Obviously, the resolution isn’t as good when flying at 50 metres but the resolution is still incredible for what you get. It’s also the repeatability and the ease of operations which definitely helps. Being able for it to locate to an exact spot by just pressing play is so handy. It means I can give the drone to a colleague, they can take it out and watch it so the amount of training needed is quite minimal once you know what you’re doing. Creating the flight paths is so simple, you just draw the box on the screen in the field and off it goes. Therefore, during the flights, you can focus on keeping safe and making sure the drone is capturing quality images rather than monitoring flight performance and the route it is taking. This also reduces operator error. So far, the M210 has performed faultlessly!
The drone is also future-proofed for several years. The opportunity to change the payloads means we can easily upgrade the sensors attached to the aircraft if and when we need without having to buy a new drone.
How can drone technology be improved in the research sector for crop management?
As time goes on I think we’ll start to see more and more sensors being added to the aircraft, at the moment we have thermal, RGB and the Multi-spectral which is a fairly good set-up. There are some other sensors used in Crop Research which could potentially be made into a sensor to add to a drone.
We’ve looked at the possibility of adding a Lidar sensor to the drone but we realised we’d need to upgrade the aircraft to a Matrice 600 Series. We aren’t working with a crop that has particularly complex architecture so we aren’t sure Lidar would be necessary. This year we are looking at using a different RGB lens on our camera to see if we can get high-resolution images for point-cloud processing. Results so far look really promising
How are you using drone technology to educate the Farming sector?
We’ve used the drone for some promotional activity to showcase the work we’ve been doing at BBRO. We’ve flown it at some of our open day events so the growers who have funded the technology get to see it in action. A huge part of our work is knowledge exchange as there isn’t any point on conducting the research without sharing our findings.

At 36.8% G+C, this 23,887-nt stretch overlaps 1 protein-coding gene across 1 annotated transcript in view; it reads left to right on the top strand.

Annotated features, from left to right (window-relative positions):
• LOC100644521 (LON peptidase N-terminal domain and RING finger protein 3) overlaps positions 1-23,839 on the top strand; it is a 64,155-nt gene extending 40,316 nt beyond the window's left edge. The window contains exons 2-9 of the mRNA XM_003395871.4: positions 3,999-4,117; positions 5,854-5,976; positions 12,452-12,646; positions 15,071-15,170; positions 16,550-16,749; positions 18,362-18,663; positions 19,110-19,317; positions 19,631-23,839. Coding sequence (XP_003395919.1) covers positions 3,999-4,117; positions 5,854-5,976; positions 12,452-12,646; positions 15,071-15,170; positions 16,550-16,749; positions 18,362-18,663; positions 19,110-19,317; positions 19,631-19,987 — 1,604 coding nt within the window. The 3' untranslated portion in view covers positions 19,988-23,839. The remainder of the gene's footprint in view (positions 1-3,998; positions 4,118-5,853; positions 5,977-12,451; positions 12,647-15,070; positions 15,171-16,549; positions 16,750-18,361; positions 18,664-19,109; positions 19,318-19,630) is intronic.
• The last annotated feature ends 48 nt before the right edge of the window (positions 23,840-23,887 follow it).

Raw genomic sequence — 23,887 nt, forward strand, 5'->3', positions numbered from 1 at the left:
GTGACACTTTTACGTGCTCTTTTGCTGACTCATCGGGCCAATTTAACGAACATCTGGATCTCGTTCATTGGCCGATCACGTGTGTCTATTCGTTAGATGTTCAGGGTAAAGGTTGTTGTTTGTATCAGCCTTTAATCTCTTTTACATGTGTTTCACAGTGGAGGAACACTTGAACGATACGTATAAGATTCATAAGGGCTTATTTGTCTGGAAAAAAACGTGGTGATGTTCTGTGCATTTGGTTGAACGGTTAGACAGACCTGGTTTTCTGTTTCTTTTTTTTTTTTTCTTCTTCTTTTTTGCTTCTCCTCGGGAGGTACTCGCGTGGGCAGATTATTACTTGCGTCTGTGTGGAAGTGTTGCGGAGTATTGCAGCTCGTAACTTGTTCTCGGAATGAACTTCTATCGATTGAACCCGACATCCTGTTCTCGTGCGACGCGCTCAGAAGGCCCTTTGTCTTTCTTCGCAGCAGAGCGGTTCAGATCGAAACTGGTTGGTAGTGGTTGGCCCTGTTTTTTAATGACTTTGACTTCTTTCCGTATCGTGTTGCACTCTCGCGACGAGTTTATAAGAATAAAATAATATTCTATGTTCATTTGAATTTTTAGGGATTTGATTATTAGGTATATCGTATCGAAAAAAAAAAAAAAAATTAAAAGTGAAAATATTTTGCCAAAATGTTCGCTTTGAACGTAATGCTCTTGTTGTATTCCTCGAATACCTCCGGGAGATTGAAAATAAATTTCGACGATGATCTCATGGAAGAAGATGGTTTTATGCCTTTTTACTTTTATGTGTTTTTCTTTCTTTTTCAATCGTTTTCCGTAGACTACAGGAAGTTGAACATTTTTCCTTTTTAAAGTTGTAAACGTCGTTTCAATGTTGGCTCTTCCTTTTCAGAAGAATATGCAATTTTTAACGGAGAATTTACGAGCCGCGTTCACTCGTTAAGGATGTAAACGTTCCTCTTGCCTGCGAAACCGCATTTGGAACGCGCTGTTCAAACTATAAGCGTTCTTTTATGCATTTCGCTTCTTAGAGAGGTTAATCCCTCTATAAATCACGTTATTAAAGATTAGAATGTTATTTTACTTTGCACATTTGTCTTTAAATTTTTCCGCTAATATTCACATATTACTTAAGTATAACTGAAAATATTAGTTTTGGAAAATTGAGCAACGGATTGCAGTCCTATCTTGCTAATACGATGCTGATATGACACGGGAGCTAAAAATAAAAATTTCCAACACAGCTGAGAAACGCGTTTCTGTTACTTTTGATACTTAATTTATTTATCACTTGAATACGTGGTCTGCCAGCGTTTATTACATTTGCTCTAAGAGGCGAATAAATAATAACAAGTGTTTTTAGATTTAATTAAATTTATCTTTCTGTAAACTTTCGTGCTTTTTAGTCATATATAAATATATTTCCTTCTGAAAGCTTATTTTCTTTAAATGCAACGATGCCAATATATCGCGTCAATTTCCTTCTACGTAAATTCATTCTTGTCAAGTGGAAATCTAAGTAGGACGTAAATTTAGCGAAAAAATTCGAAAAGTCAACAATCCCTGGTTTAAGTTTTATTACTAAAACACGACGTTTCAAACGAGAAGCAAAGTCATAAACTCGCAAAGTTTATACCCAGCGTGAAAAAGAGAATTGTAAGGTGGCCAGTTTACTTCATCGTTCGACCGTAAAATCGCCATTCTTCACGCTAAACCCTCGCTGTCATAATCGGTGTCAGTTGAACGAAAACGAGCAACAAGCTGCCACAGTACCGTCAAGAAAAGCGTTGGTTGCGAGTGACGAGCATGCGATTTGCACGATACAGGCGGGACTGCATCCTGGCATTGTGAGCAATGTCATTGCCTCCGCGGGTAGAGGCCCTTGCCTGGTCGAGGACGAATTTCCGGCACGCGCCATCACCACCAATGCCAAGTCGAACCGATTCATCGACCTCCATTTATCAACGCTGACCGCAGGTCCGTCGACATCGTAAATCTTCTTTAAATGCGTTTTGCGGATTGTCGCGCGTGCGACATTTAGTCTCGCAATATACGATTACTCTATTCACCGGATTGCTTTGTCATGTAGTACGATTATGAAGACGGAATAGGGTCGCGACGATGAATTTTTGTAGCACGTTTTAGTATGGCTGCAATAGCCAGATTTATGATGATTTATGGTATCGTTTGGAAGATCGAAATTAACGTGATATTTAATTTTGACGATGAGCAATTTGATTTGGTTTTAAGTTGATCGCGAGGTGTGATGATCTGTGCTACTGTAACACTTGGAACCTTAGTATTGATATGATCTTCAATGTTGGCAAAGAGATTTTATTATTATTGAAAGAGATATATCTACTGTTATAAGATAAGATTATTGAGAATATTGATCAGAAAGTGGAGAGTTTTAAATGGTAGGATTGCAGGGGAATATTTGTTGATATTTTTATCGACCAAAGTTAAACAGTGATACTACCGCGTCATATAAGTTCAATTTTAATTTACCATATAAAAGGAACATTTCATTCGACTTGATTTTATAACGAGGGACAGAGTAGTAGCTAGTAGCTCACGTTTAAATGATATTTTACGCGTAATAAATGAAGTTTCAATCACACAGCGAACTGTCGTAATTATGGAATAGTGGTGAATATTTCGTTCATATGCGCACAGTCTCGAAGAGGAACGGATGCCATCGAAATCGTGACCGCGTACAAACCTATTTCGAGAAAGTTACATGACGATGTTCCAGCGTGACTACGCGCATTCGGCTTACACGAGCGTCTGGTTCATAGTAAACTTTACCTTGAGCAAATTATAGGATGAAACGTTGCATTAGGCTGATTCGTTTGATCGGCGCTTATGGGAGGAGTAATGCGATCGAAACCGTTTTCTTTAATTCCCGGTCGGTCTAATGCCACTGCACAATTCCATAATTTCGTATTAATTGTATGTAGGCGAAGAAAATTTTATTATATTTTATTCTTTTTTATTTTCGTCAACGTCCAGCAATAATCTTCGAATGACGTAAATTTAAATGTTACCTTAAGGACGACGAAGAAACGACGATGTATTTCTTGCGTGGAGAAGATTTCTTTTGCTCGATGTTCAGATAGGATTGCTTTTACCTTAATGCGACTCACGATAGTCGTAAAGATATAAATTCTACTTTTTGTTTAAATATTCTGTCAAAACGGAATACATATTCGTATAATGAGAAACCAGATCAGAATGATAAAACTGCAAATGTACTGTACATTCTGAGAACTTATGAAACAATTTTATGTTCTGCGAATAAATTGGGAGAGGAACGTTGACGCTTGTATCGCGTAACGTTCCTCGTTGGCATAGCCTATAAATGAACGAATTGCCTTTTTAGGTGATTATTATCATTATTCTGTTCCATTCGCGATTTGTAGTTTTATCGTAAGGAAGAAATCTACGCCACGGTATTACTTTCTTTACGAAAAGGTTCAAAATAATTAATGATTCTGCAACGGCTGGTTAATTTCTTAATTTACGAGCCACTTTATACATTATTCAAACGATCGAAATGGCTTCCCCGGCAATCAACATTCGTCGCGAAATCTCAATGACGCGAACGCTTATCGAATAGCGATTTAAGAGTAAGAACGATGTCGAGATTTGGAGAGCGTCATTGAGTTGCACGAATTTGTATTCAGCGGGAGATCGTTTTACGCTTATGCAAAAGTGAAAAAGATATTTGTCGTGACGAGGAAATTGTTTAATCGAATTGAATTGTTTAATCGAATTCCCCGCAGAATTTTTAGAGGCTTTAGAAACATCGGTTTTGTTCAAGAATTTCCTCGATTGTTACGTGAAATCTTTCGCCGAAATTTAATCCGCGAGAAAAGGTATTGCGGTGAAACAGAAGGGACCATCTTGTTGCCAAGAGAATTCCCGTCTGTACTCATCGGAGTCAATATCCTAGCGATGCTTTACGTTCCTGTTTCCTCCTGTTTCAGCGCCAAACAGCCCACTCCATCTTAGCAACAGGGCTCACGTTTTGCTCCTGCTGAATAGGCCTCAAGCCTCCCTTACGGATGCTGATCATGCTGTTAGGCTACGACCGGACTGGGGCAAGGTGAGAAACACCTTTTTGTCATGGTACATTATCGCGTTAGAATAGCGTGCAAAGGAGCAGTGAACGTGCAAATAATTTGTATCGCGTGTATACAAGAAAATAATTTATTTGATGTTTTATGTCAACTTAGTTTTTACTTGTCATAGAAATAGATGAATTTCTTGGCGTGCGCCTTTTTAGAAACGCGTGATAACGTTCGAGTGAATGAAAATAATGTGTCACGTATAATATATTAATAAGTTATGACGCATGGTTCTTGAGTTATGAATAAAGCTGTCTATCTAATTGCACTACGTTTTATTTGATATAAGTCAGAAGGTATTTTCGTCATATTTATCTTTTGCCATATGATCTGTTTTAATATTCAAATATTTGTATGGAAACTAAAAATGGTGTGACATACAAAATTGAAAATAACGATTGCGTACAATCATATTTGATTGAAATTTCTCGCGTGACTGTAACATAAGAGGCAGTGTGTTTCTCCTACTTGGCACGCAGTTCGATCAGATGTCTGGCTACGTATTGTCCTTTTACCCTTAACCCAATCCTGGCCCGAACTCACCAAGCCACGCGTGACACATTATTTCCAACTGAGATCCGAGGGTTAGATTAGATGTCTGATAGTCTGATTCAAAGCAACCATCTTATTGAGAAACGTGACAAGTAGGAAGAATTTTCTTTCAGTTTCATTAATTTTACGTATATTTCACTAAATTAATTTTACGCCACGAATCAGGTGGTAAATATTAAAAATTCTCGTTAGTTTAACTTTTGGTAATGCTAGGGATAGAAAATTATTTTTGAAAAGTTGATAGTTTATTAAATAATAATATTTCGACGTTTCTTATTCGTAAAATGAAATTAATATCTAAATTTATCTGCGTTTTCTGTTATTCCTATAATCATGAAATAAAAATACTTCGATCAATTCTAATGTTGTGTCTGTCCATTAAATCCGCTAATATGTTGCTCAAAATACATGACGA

I have two time-lapse videos which are 3D renderings of one of my trials, I played it to some of the growers at our recent grower conferences and there was a sharp intake of breath when they could actually see the difference between the time and varieties of crops.
Virtual or augmented reality may also soon be an important part of farming. Using the drone to make models of trials and allow growers to move through them at their own pace will help when it comes to variety selection and see more data than is possible on a single day at an open day or industry event.
How did you come across Coptrz?
We were looking at the right tools to use for my project to capture data during regular assessments of crops and that’s when I came across Multispectral imaging. We wanted a suitable drone to carry the Altum MicaSense and Coptrz turned out to be the best value. We actually saved a lot of money when we chose you as a supplier which is important when we are funded by our growers.
We got a great hardware and training package and I couldn’t recommend Coptrz more highly. We’ve had good support whenever we’ve had any problems and we wouldn’t hesitate to come to Coptrz again in the future.
Read about BBRO’s drone programme in their Journal on page 52: Click HERE
If you would like to speak one of our experts about incorporating drones into your business click HERE.